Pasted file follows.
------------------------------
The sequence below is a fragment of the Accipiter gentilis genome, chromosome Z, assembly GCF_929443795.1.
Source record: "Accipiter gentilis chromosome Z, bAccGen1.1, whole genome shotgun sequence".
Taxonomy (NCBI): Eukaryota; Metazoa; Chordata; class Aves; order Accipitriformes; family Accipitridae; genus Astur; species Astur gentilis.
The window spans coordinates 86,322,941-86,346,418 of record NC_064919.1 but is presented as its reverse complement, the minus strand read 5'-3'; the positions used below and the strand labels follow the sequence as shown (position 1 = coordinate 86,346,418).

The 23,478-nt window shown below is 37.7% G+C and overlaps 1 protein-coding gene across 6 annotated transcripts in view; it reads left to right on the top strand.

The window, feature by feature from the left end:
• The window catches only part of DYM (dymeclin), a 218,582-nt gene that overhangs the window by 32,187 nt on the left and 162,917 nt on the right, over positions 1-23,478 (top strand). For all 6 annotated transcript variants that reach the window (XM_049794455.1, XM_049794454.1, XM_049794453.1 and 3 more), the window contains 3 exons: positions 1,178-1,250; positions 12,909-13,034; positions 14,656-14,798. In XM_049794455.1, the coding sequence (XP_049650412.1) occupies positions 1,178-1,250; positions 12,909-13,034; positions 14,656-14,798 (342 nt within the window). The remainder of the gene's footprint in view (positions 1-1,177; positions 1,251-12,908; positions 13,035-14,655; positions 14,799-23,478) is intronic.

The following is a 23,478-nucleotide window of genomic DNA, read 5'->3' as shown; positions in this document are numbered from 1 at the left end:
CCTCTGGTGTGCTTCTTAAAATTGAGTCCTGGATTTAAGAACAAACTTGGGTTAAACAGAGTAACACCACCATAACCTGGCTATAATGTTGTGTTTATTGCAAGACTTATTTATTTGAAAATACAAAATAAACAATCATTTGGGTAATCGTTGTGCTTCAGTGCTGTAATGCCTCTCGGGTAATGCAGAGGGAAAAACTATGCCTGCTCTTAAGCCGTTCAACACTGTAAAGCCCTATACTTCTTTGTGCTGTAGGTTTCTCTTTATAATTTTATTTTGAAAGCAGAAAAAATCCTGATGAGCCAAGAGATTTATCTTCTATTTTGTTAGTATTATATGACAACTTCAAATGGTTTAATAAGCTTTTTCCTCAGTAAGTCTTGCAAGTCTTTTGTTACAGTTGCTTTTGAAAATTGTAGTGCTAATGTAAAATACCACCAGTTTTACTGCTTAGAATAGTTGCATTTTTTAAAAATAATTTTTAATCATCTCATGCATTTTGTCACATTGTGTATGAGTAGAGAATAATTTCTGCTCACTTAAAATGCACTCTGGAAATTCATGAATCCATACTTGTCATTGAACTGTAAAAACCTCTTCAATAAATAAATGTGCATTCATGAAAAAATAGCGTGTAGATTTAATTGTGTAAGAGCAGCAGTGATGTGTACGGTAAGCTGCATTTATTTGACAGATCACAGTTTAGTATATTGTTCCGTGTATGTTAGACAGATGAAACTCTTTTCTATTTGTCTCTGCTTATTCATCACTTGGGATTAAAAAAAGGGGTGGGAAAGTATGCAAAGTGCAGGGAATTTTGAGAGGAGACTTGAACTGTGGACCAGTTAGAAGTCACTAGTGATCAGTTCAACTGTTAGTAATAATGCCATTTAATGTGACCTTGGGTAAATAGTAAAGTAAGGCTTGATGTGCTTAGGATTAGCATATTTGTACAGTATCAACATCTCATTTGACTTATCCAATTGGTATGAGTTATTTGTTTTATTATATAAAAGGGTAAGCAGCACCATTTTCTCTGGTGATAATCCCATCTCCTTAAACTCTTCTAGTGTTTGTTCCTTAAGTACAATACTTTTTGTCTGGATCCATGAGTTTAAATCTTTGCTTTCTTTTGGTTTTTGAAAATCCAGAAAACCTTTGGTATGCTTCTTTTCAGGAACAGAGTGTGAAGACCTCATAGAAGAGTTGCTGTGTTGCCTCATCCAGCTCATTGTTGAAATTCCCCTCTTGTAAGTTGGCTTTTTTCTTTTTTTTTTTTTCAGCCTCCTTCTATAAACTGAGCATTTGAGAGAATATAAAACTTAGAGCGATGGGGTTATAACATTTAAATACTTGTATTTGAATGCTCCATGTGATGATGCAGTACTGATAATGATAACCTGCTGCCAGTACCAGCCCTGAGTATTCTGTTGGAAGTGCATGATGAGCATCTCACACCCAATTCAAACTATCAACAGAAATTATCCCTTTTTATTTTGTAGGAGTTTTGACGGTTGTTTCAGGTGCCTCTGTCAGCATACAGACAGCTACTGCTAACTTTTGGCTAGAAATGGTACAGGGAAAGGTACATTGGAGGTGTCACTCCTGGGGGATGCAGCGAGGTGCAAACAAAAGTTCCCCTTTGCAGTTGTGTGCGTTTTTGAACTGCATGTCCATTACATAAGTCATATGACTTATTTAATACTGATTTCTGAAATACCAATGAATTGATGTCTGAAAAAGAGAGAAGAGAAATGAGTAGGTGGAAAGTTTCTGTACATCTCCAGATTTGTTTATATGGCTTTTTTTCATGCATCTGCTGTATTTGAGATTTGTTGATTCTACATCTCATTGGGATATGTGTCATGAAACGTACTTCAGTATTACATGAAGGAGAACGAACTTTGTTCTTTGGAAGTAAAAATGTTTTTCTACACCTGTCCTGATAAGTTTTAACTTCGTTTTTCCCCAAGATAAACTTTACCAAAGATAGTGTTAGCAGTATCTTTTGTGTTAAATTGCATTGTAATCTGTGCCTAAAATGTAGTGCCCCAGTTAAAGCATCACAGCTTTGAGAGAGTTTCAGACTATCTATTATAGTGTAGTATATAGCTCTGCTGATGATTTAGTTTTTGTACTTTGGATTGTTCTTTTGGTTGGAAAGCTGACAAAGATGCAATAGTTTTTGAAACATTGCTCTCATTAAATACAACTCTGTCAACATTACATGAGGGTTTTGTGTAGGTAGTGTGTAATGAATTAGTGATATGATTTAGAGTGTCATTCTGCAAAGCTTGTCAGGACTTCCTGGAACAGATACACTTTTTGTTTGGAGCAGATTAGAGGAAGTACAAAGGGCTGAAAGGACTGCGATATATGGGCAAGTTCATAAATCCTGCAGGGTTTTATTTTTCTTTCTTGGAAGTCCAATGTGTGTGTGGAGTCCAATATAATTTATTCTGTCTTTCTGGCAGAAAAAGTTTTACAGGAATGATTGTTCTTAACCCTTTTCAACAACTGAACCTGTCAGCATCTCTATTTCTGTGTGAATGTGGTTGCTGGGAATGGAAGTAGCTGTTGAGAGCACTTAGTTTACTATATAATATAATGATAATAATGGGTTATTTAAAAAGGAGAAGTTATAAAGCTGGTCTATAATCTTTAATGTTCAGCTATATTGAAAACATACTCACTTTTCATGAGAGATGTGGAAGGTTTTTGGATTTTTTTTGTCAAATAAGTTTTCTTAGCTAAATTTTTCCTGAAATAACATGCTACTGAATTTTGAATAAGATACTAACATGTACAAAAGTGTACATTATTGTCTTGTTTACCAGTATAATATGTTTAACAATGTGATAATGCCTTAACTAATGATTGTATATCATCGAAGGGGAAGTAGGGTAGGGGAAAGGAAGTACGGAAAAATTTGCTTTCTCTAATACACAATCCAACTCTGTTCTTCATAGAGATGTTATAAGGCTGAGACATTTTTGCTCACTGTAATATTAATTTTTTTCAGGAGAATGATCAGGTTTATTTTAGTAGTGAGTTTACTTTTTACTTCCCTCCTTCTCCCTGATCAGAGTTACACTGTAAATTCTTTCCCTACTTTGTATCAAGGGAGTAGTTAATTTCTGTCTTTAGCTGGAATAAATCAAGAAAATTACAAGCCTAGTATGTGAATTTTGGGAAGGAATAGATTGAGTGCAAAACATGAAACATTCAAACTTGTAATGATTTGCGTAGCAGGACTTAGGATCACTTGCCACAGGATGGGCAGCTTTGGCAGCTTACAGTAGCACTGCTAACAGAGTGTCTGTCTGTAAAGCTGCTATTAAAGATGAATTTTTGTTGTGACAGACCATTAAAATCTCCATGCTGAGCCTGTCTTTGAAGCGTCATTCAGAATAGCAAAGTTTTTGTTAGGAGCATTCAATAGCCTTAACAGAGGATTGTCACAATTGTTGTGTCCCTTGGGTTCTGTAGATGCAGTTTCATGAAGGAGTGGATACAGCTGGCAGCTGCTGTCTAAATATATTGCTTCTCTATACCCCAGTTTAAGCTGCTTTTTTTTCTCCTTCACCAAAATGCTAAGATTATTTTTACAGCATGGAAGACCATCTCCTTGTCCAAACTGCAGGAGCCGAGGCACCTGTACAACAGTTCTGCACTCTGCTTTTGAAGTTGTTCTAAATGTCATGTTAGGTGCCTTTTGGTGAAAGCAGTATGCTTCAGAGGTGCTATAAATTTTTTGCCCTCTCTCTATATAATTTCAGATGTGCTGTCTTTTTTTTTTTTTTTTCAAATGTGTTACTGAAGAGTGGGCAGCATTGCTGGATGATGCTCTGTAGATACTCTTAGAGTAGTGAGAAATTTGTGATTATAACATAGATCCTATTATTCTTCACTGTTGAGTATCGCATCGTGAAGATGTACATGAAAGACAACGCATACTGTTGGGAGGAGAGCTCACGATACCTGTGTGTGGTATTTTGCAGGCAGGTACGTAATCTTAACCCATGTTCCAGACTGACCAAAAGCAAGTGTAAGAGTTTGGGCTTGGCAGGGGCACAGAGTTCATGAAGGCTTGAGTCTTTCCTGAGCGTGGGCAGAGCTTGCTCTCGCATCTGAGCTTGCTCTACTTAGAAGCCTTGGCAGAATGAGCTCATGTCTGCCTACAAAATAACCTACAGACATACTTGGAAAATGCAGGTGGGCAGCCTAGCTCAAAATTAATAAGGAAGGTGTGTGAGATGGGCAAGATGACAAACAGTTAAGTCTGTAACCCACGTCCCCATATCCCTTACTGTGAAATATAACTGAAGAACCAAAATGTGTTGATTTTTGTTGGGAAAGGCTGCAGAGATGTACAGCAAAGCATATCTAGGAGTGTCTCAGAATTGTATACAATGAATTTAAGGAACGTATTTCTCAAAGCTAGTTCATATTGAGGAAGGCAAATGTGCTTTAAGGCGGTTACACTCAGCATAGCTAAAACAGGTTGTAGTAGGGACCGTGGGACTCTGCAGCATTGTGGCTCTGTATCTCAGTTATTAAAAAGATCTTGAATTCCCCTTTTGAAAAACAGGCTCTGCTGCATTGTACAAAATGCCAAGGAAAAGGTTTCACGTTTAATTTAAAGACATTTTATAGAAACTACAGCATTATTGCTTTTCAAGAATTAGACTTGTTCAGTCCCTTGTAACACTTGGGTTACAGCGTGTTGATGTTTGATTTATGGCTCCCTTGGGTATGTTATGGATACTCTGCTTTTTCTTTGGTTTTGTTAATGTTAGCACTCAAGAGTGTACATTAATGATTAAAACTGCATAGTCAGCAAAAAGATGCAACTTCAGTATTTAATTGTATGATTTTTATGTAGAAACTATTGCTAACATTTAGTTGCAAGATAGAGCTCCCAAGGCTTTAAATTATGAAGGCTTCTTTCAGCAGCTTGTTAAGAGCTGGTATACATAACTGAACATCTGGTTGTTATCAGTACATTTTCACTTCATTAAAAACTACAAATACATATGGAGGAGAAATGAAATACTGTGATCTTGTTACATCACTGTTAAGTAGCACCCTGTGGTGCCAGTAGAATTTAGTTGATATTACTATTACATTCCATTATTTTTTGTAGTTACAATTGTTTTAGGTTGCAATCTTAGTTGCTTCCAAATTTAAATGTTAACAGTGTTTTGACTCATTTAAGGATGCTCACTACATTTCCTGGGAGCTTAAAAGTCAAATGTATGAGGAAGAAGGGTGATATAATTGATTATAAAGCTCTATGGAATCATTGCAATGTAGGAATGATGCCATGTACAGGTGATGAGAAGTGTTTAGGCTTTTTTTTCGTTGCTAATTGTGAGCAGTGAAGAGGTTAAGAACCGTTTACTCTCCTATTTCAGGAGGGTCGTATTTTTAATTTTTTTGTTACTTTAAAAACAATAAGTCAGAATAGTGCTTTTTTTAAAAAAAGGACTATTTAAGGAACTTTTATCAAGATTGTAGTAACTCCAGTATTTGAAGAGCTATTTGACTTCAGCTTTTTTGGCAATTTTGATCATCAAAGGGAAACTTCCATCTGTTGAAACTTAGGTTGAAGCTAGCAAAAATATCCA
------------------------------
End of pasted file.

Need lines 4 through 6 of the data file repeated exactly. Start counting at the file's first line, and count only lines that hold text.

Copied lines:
The window spans coordinates 86,322,941-86,346,418 of record NC_064919.1 but is presented as its reverse complement, the minus strand read 5'-3'; the positions used below and the strand labels follow the sequence as shown (position 1 = coordinate 86,346,418).

The 23,478-nt window shown below is 37.7% G+C and overlaps 1 protein-coding gene across 6 annotated transcripts in view; it reads left to right on the top strand.

The window, feature by feature from the left end: